Oiling cartridges is very bad ju-ju.... both for the firearm and possibly for you as well.

    One word....... Don't.

  9. Bottom Gun

    Bottom Gun Member

    Dec 26, 2002
    Elgin, Arizona
    One more vote for cleaning the chamber.
  10. ID_shooting

    ID_shooting Senior Member

    Feb 1, 2004
    Boise, ID
    Here is why everyone is saying to clean the chamber...

    Some com-block ammo has a lacquer coating. As the rifle heats up, the coating becomes soft and rubs off in the chamber. After several hundred rounds, it will leave a fine coating over the entire chamber. Now, when the rifle cools back down, the coating hardens. This does two things. Makes the chamber slightly smaller and leave a sticky film that is very hard to get out. Brass will still function because it is flexible enough to cycle through. Steel will have a much harder time because it doesn’t flex as much and is coated. You actually have the coating on the case bond to the coating in the chamber and this is why you have to pound the bolt open. If it was a faulty valve, the bolt would open as normal when you manually actuate it.

    Now, what to do about it? Since you mentioned a gas valve, I will say you are using a Yugo SKS. This rifle should not have a chrome bore and thus you have to be a bit more careful. You have two methods, heat or chemical.

    You can heat the rifle up by firing then immediately pull the dust cover and bolt assy and hit the chamber with an oil soaked chamber brush and clean thoroughly. Then dry the bore, reassemble and all should be fine. FYI, some ranges will object to you cleaning while on the firing line.

    The other is to use a very strong solvent to remove the coating. Clean like normal, and spend lots of time in the chamber. Use a good bore light, the bore should end up a bright polished silver color. If it has a green or brown tint, there is still lacquer on it. Once clean, lightly oil the chamber and bore, let soak and then wipe excess oil out.

    Try this and let us know how it goes.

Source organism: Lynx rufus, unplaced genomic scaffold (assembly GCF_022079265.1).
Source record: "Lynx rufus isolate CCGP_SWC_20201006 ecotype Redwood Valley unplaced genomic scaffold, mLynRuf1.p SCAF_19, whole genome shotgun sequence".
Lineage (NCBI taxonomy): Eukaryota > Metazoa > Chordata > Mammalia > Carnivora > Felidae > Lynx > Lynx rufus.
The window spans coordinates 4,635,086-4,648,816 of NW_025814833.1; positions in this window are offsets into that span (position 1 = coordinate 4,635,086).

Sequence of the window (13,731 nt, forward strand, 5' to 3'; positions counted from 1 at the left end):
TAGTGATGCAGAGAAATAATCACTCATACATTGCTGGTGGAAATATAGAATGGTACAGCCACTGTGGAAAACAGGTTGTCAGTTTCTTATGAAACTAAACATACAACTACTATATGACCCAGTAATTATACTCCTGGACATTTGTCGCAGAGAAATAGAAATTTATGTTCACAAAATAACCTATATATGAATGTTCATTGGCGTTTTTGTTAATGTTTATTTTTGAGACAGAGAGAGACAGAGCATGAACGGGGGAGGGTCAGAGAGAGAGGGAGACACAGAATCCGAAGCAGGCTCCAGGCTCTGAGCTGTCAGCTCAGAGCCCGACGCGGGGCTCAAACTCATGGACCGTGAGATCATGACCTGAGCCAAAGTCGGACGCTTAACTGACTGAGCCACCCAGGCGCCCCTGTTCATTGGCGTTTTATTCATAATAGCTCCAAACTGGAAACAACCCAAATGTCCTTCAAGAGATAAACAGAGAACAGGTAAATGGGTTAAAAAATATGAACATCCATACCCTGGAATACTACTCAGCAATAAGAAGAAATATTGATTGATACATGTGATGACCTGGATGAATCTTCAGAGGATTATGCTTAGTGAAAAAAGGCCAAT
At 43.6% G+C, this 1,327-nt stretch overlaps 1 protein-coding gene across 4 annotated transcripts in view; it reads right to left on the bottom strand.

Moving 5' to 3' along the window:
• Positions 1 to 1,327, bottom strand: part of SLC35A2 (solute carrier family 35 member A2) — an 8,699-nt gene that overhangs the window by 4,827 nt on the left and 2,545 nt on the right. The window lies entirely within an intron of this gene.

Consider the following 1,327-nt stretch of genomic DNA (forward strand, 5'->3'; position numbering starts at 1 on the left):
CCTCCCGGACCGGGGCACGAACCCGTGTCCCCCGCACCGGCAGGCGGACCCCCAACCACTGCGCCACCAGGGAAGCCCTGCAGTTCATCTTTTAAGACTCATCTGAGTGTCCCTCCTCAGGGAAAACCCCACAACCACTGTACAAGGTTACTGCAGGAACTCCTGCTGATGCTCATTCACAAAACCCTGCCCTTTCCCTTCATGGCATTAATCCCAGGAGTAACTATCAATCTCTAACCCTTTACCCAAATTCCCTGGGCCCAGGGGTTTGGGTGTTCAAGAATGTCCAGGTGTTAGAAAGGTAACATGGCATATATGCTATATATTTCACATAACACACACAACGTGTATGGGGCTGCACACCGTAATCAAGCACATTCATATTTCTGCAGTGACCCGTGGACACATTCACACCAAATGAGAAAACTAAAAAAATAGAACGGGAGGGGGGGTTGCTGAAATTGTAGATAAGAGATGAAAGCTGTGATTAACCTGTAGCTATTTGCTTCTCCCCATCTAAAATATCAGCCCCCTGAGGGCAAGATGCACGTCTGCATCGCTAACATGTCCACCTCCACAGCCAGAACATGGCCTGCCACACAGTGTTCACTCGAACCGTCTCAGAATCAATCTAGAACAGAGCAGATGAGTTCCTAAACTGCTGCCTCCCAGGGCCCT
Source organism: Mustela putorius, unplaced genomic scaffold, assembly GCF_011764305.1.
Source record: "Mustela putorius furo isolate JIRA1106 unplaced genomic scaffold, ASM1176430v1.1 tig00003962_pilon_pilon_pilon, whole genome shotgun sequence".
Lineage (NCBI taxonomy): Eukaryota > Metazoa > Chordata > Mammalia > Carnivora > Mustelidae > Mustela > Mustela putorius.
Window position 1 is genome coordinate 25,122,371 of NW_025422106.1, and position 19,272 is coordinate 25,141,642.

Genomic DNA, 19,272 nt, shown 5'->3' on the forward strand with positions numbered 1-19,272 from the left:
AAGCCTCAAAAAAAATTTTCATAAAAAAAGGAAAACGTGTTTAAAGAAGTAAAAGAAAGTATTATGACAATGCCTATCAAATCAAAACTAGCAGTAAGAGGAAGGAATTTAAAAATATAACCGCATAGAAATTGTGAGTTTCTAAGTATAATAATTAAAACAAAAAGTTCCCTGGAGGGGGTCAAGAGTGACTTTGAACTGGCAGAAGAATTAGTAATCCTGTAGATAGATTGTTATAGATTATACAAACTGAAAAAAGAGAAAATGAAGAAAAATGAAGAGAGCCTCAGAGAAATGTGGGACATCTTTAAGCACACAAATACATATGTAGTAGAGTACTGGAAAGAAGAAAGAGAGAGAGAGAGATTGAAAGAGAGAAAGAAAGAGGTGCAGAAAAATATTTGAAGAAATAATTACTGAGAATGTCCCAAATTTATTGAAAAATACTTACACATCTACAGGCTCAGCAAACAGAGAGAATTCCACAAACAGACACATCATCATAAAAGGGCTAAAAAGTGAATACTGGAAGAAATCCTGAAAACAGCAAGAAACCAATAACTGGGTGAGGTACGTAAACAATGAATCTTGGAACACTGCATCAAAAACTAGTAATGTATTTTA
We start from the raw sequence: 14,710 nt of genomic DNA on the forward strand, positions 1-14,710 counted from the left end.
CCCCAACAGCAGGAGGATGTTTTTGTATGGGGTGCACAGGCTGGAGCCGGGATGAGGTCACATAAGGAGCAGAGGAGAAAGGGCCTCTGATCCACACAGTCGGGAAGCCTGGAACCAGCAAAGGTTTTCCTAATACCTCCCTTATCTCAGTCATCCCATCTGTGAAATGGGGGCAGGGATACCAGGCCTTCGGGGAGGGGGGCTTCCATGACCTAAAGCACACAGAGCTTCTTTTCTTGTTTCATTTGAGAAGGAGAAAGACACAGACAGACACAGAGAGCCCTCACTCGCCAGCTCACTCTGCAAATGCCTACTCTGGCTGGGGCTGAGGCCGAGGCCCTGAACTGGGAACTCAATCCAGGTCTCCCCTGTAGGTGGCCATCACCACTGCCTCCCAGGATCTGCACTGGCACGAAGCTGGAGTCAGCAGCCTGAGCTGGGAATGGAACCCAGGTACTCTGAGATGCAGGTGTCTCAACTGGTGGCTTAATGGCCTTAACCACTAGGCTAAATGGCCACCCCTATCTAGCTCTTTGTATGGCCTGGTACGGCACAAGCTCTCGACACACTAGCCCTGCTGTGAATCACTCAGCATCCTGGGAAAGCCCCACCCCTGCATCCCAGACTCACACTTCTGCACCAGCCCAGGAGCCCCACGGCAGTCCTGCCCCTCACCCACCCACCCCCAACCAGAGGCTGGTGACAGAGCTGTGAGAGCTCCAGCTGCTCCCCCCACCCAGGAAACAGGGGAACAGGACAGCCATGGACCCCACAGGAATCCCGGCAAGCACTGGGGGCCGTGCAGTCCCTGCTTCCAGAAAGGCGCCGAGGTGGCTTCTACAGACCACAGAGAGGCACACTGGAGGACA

11. Full Clip

    Full Clip Member

    Feb 8, 2007
    Burbank, CA
    I will say he's got a Yugo because he says "I currently have a Yugo SKS that does NOT like Wolf steel cased ammunition."

    Get out a bore light and check not only for goopy buildup but for any possible burrs that may be hanging up the steel cases. Inspect your brass as well for any odd expansion or other marks.
  12. Bwana John

    Bwana John Senior Member

    Sep 10, 2004
    Northern AZ
    I was very suprised at MG shoots to see shooters lubing whole belts for crew served weapons.

    The MGs did run better when the ammo was lubed, but I didnt like the idea.
  13. Gewehr98

    Gewehr98 Senior Member

    Dec 24, 2002
    Different application, Bwana John.

    As a matter of fact, many machine gun designs had integral cartridge oilers, aiding in feeding and extraction of rounds in combat conditions. Google the Hotchkiss and Breda, among others.

    They were also designed to handle the extra bolt thrust of oiled ammunition.

    Bottom line: Good for machine guns, bad for Yugo SKS and other rifles not designed for that application. ;)
  14. Macpherson

    Macpherson Member

    Sep 6, 2006
    Many thanks for the replies all, I will not proceed further down the cartridge-oiling path. I had heard of this being done with machine guns but didn't realize that it could have vastly different results in a rifle :what: